The Arctic, an icy region of crucial importance
The Arctic, which covers an area of around 21 million square kilometers from the North Pole to the Arctic Circle, is a region coveted for its natural resources and tha is threatened by global warming. Since the 1990s, it has warmed twice as fast as the rest of the planet, leading to accelerated melting of the ice pack and endangerment of a rich and already threatened biodiversity.
The Arctic also constitutes a unique record of our planet’s evolution, that of its species and its climate. Hidden in the strata of the permafrost, this soil that has remained frozen for 10, 20 or even 30 thousand years, is a genuine archive of the living world, thanks to macro- and micro-organisms preserved by the region’s (very) low temperatures.
The melting of the permafrost is even more problematic in that it contains twice as much carbon as the earth’s atmosphere. As the ice pack breaks up, part of this carbon will be released in the form of CO2 - or worse, methane - thus further accelerating global warming.
The Last Glaciers - understanding the human impact of melting glaciers
In a soon to be released film, The Last Glaciers, Craig Leeson, BNP Paribas Sustainability Partner, travels to the worlds iciest spots seeking out scientists and experts to understand and explain how and why glaciers are melting and what the impact of this rapid change has on humanity and future generations.
The BNP Paribas Foundation supports scientific research
- increasing scientific knowledge on the interactions between climate change and biodiversity,
- building public awareness around these issues.
Since 2010, it has supported and mobilised 27 research teams with a budget of €18 million, while also reaching more than 400,000 people in efforts to raise awareness of climate crisis issues.
Exploring the permafrost's ice memory
The research projects funded by the BNP Paribas Foundation include, in particular, studies concerning the melting of the permafrost whereby samples taken from glaciers threatened by global warming are extracted to preserve an “ice (unavailable link) memory (unavailable link)”. This initiative also involved a virtual reality experience in 2017. Furthermore, the BNP Paribas Foundation launched a new call for projects in Europe in 2019 and selected nine prizewinners whose studies observed interactions between climate and biodiversity and the effects of disruptions on human societies. The "Life without ice" research project is one such example.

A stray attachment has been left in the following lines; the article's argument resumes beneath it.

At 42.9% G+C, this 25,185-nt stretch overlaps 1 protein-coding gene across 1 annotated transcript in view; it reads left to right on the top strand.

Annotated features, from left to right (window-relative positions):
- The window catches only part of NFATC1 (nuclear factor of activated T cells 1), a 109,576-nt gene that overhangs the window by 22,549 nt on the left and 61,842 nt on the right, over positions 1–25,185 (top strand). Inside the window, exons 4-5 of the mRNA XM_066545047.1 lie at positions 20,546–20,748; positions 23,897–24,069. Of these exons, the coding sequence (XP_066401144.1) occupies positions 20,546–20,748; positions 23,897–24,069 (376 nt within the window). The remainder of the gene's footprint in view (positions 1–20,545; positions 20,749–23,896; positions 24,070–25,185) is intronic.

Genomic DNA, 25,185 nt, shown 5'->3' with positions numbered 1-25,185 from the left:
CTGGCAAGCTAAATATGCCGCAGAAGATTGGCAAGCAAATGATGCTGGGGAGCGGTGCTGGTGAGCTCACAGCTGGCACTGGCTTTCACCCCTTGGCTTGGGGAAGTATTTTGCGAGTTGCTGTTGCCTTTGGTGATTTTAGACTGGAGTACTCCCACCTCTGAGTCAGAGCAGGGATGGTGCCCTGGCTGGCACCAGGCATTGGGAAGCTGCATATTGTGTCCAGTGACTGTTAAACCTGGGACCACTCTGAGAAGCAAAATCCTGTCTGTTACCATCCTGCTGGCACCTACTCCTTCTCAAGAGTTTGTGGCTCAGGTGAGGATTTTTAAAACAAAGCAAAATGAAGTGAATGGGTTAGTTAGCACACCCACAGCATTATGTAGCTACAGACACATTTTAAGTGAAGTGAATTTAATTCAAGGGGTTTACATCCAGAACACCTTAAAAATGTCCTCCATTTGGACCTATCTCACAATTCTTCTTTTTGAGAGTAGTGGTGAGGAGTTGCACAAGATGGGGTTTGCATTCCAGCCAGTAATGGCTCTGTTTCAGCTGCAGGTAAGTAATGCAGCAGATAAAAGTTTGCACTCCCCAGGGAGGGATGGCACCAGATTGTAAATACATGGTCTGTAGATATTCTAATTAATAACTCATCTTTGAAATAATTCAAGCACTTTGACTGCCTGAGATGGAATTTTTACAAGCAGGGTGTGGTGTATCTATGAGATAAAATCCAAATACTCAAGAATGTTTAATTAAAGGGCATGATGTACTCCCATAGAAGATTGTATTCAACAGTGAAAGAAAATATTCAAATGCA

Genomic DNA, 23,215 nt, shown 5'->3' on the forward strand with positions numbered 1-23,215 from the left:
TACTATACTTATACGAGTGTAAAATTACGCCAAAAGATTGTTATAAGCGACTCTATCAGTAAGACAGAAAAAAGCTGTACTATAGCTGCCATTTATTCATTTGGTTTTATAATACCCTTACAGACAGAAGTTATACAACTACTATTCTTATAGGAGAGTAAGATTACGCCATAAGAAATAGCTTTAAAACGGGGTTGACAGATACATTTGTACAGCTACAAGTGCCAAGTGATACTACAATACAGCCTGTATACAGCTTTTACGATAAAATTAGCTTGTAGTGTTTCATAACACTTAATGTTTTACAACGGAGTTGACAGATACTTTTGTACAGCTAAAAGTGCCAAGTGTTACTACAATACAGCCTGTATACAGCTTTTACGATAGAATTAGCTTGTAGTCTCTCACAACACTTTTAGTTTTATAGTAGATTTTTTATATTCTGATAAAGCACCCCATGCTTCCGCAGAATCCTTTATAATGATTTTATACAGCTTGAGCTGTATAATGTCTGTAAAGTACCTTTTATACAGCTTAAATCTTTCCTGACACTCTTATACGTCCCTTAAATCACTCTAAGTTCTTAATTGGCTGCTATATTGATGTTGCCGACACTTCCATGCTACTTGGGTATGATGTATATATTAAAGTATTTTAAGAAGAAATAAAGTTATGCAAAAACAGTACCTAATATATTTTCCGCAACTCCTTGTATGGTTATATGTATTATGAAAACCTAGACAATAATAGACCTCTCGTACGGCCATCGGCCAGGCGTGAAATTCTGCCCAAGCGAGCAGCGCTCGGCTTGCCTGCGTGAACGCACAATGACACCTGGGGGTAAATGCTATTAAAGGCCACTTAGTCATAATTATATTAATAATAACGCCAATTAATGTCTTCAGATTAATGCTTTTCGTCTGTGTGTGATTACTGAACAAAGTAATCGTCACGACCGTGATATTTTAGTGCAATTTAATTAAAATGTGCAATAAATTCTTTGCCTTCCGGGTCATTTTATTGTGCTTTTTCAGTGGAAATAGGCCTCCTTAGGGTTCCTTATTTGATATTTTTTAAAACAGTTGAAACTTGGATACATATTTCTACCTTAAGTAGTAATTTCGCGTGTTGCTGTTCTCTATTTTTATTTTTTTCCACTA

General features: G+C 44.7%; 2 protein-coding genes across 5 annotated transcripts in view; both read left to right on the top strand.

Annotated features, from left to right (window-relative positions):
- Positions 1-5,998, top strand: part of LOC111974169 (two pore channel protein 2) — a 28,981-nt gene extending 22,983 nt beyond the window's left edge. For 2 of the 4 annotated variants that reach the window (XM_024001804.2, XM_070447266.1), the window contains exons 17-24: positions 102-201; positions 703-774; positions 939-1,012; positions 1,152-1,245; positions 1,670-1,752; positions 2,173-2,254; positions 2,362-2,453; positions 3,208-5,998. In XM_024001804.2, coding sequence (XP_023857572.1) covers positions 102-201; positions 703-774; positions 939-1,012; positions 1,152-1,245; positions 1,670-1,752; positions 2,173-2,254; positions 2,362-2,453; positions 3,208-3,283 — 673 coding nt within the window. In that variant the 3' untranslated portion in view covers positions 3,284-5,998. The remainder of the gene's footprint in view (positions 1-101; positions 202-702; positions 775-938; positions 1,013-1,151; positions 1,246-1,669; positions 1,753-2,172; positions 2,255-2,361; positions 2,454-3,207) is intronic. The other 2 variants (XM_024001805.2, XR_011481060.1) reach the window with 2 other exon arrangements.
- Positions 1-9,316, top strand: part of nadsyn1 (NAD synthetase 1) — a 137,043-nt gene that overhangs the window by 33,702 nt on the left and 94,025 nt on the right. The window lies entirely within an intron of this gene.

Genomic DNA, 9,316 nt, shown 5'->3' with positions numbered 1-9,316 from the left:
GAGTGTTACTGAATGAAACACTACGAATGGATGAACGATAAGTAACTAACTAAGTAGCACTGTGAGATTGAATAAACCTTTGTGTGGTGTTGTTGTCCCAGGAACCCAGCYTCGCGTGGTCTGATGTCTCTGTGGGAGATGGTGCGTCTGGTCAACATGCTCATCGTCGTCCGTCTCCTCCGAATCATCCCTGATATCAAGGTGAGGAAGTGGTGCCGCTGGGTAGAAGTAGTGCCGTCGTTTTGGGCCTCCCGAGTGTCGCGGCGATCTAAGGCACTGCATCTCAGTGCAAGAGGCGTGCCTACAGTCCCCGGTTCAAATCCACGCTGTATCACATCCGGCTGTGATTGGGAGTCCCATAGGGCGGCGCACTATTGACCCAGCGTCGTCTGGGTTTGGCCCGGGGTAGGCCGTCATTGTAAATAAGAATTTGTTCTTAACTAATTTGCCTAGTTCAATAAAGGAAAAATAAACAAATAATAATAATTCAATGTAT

Supporting young scientists in their research projects
Along similar lines, the BNP Paribas Foundation has established a partnership with the Swiss Polar Institute (SPI), a consortium of Swiss universities, to support research projects in the field of extreme environments and polar research, such as interactions between air and ocean, or ocean desalination.
Since 2018, the co-creation and support for the Polar Access Fund allows young scientists to conduct research projects associated with the polar regions and global warming issues. This partnership was recently renewed for three more years, from 2021 to 2023.
FINANCE ENABLES POSITIVE IMPACT
« All of us have a responsibility to contribute to a sustainable future and finance is a critical lever in achieving this by catalysing capital towards solutions that have a positive impact. »
Antoine Sire, Director of Company Engagement, BNP Paribas
The central role of finance in the protection of nature and our oceansBNP Paribas, one of the banking sector’s leaders in the fight against global warming, has a key role to play in contributing to the collective effort to achieve the SDGs. Its CSR strategy is fully aligned with several of these goals, notably Goal 13: Climate Action, Goal 15: Protect life on land, and Goal 17: Partnerships to achieve the Goals. Since 2011, BNP Paribas has therefore been using all the tools available to support clients in the transition to a low-carbon and environmentally friendly economy, financing renewable energies, products and services that foster energy efficiency and sustainable mobility.
BNP Paribas Sustainable Finance key figures
The Arctic Basecamp: low-temperature tents pitched at Davos to talk about global warming. BNP Paribas experts join in.
For several years now, the Arctic Basecamp has been set up alongside the Davos World Economic Forum. It brings together climate experts, activists and sustainable development players in a unique place: a re-creation of an Arctic scientific basecamp, with the goal of bringing change actors together to exchange views and contribute to emergence of solutions.
BNP Paribas experts participate in this event. In view of the health crisis, the 2021 edition took place on January 27 in the form of a global virtual event with the participation of sustainable development leaders and celebrities – but without abandoning the low-temperature camping initiative in which Gwen Yu, Head of Engagement Transformation at BNP Paribas, participated in the company of scientific experts.
“Science and data must chart the transition pathway towards a low carbon economy. To scale up climate action means understanding our environmental impact and coalitions are vital in this process. This includes supporting climate change and biodiversity research.”
Gwendolyn Yu, Head of Engagement Transition, BNP Paribas
Arctic vulnerability leads the Group to further commitments
The Bank has policies overseeing its activities in certain sectors. For example, as of 2018, it ceased working with enterprises and infrastructure whose main activity is exploration, production and export of shale oil, shale gas and oil sands. The greater vulnerability of the Arctic region, in climate and biodiversity terms, has led the Group to take its commitment further and to stop supporting oil or gas exploration and production projects in the Arctic National Wildlife Refuge